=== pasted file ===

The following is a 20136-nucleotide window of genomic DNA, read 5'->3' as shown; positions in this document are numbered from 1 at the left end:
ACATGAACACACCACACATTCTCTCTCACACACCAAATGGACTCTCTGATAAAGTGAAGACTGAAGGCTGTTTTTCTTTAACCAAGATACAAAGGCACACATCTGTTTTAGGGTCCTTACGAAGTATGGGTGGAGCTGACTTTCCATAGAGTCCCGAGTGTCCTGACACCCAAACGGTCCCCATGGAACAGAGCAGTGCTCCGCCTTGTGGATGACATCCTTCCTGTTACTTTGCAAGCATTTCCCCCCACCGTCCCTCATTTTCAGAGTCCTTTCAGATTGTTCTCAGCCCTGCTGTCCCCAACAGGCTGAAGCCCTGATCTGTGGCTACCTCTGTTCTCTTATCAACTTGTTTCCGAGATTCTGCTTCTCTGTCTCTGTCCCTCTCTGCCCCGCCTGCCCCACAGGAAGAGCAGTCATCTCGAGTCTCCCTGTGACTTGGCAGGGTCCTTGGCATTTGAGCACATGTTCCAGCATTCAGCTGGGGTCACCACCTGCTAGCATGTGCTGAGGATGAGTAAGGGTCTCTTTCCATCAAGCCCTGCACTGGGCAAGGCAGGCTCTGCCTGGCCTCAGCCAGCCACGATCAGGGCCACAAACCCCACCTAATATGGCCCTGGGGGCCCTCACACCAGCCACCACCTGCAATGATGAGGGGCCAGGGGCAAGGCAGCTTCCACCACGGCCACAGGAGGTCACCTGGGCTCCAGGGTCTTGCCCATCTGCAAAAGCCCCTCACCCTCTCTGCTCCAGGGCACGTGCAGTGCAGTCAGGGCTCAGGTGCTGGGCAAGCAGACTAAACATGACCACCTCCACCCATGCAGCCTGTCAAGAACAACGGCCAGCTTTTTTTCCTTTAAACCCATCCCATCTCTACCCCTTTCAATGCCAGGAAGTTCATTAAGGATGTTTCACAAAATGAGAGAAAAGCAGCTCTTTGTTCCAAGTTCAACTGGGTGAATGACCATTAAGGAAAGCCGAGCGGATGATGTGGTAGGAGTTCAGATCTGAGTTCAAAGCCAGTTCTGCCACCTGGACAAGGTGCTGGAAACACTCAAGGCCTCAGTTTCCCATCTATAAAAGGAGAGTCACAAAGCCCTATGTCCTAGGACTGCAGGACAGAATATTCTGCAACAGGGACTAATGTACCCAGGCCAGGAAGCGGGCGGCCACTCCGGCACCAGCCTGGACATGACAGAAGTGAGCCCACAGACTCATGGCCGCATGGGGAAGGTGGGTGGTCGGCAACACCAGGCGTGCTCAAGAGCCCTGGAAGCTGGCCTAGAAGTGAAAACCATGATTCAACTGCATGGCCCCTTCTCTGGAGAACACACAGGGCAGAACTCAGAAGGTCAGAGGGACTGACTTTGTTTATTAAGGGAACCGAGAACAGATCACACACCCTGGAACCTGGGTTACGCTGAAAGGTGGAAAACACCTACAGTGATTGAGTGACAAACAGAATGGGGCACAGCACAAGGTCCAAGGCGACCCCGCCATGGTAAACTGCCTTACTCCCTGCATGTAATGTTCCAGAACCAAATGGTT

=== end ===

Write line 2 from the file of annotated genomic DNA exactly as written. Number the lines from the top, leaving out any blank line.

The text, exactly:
ACATGAACACACCACACATTCTCTCTCACACACCAAATGGACTCTCTGATAAAGTGAAGACTGAAGGCTGTTTTTCTTTAACCAAGATACAAAGGCACACATCTGTTTTAGGGTCCTTACGAAGTATGGGTGGAGCTGACTTTCCATAGAGTCCCGAGTGTCCTGACACCCAAACGGTCCCCATGGAACAGAGCAGTGCTCCGCCTTGTGGATGACATCCTTCCTGTTACTTTGCAAGCATTTCCCCCCACCGTCCCTCATTTTCAGAGTCCTTTCAGATTGTTCTCAGCCCTGCTGTCCCCAACAGGCTGAAGCCCTGATCTGTGGCTACCTCTGTTCTCTTATCAACTTGTTTCCGAGATTCTGCTTCTCTGTCTCTGTCCCTCTCTGCCCCGCCTGCCCCACAGGAAGAGCAGTCATCTCGAGTCTCCCTGTGACTTGGCAGGGTCCTTGGCATTTGAGCACATGTTCCAGCATTCAGCTGGGGTCACCACCTGCTAGCATGTGCTGAGGATGAGTAAGGGTCTCTTTCCATCAAGCCCTGCACTGGGCAAGGCAGGCTCTGCCTGGCCTCAGCCAGCCACGATCAGGGCCACAAACCCCACCTAATATGGCCCTGGGGGCCCTCACACCAGCCACCACCTGCAATGATGAGGGGCCAGGGGCAAGGCAGCTTCCACCACGGCCACAGGAGGTCACCTGGGCTCCAGGGTCTTGCCCATCTGCAAAAGCCCCTCACCCTCTCTGCTCCAGGGCACGTGCAGTGCAGTCAGGGCTCAGGTGCTGGGCAAGCAGACTAAACATGACCACCTCCACCCATGCAGCCTGTCAAGAACAACGGCCAGCTTTTTTTCCTTTAAACCCATCCCATCTCTACCCCTTTCAATGCCAGGAAGTTCATTAAGGATGTTTCACAAAATGAGAGAAAAGCAGCTCTTTGTTCCAAGTTCAACTGGGTGAATGACCATTAAGGAAAGCCGAGCGGATGATGTGGTAGGAGTTCAGATCTGAGTTCAAAGCCAGTTCTGCCACCTGGACAAGGTGCTGGAAACACTCAAGGCCTCAGTTTCCCATCTATAAAAGGAGAGTCACAAAGCCCTATGTCCTAGGACTGCAGGACAGAATATTCTGCAACAGGGACTAATGTACCCAGGCCAGGAAGCGGGCGGCCACTCCGGCACCAGCCTGGACATGACAGAAGTGAGCCCACAGACTCATGGCCGCATGGGGAAGGTGGGTGGTCGGCAACACCAGGCGTGCTCAAGAGCCCTGGAAGCTGGCCTAGAAGTGAAAACCATGATTCAACTGCATGGCCCCTTCTCTGGAGAACACACAGGGCAGAACTCAGAAGGTCAGAGGGACTGACTTTGTTTATTAAGGGAACCGAGAACAGATCACACACCCTGGAACCTGGGTTACGCTGAAAGGTGGAAAACACCTACAGTGATTGAGTGACAAACAGAATGGGGCACAGCACAAGGTCCAAGGCGACCCCGCCATGGTAAACTGCCTTACTCCCTGCATGTAATGTTCCAGAACCAAATGGTT